Home to NATO and the European Union, Belgium has been considered to be the heart of Europe for several decades. Like many other countries in Europe, Belgium is striking in its ability to hold and preserve its history by maintaining magnificent architecture and conserving its languages.
The Kingdom of Belgium is divided into 3 different language-speaking communities; Dutch, French, and German, the latter being a minority amongst the three. The Flemish (Dutch) community is situated in Flanders, while the French community lives in Wallonia and the German-speaking minority lives in the East Cantons.
Brussels, the largest city of Belgium which also happens to be the capital, is where these communities intertwine and work together in harmony. Besides the capital, the Flemish (Dutch-speaking) and French-speaking communities commonly do not integrate with social or professional settings.
It is advised not to speak French in Flanders and vice versa, as it is considered quite offensive to the native people. Foreigners are encouraged to learn the language of the city they decide to move to for a better transition. However, English is understood by some if not all of the population and can be used if one is not familiar with the native tongues.
Although Belgium has a high standard of living, it is more reasonable to stay there compared to its neighboring countries. Apartments are available for both renting and buying, although most foreigners prefer to rent out flats. Amongst the cities, Brussels has the highest cost of living, with Antwerp and Bruges on its tail.
Everyone residing in Belgium is required to have health insurance that is covered by public or private insurance agencies. Moreover, people can choose their doctors and medical services as opposed to having to refer to a physician first. If foreigners want to receive medical attention from a health professional that speaks their native language, they can contact their respective embassies or the US embassy for English-speaking doctors.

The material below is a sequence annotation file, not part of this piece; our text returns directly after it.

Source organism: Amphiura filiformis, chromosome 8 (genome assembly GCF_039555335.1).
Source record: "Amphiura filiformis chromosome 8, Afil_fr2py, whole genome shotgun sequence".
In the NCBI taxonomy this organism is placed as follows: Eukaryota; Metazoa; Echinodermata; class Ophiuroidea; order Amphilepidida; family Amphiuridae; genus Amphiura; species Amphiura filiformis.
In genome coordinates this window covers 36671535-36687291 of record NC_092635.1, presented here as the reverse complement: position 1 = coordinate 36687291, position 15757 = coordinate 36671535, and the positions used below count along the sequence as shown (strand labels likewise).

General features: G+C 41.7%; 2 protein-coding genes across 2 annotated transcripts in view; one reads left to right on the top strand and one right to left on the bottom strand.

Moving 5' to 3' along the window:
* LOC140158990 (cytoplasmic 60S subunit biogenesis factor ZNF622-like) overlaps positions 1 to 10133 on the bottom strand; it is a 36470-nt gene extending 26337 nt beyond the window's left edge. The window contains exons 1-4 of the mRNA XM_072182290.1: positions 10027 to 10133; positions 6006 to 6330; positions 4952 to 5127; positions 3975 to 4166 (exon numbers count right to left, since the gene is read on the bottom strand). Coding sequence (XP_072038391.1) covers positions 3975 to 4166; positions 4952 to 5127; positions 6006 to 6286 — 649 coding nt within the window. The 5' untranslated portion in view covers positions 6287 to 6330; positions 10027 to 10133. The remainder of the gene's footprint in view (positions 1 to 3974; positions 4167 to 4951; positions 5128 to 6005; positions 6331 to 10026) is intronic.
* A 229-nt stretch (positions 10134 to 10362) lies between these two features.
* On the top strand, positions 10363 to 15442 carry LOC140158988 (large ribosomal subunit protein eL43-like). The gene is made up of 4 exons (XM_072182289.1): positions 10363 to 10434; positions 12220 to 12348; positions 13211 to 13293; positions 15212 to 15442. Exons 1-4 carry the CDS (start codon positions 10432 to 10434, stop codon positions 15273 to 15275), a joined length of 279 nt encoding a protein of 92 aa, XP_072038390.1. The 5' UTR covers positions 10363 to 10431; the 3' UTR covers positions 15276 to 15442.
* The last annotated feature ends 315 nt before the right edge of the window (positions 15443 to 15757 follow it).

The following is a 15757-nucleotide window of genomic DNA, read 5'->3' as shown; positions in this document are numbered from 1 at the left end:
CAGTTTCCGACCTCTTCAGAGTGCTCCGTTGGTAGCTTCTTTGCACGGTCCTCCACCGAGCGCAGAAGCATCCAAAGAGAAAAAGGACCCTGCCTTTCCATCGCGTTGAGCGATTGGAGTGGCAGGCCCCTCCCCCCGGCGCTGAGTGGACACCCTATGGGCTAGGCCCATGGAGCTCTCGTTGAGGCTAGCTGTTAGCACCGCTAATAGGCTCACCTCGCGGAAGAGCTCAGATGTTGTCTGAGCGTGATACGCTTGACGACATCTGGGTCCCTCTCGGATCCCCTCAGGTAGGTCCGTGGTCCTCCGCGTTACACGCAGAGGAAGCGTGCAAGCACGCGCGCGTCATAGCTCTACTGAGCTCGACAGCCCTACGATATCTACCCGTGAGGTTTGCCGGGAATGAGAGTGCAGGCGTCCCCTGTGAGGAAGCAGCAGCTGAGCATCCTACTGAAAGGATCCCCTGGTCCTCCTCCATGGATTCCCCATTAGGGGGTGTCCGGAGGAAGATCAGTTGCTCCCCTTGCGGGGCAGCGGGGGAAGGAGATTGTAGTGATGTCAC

Food is an essential part of the Belgian culture and plays a significant role in social settings. Belgium is very well known globally for making luxury chocolates, artisan beer, and world-famous waffles. Despite their name, french fries are said to have originated from Belgium.
The education system in Belgium makes it mandatory for children between the ages of 6-18 to attend school. The language of instruction in public schools in Belgium depends primarily on the location; schools in Flanders offer public education in the Belgian dialect of Dutch (commonly known as Flemish), whereas Wallon schools teach in French. Minor German communities attend schools that cater to their linguistic needs. However, international schools are also available for anyone that is interested but they are comparatively more expensive.
On completing high school, students have the option to choose from university colleges, art colleges, and universities. Bachelors, Masters, and Ph.D. degrees are only available at universities, whereas university colleges and art colleges just offer diplomas, associates, and technical degrees. There may be some exceptions in certain institutions where they offer bachelor’s degrees.
Most degrees at the undergraduate level in Belgium are taught in the native languages of the location of the universities. There are widely available language courses and classes that are offered to foreigners and international students who wish to study there.
Moreover, there are numerous master’s and Ph.D. programs offered that have English as the primary language of instruction. International students are most interested in applying to courses offered in English.
EU citizens have to pay a registration fee when getting into Belgian universities and are mostly covered by the governmental bodies for the rest of the costs of their academic journey. Non-EU citizens are subjected to pay additional registration fees and do not receive any type of financial grant or assistance from the Belgian government.
Although scholarships for international students are available at post-secondary educational institutions, they are very competitive to acquire. Government-provided scholarships are available at every level; although applications need to be filed in advance as the competition for these scholarships is excessively high.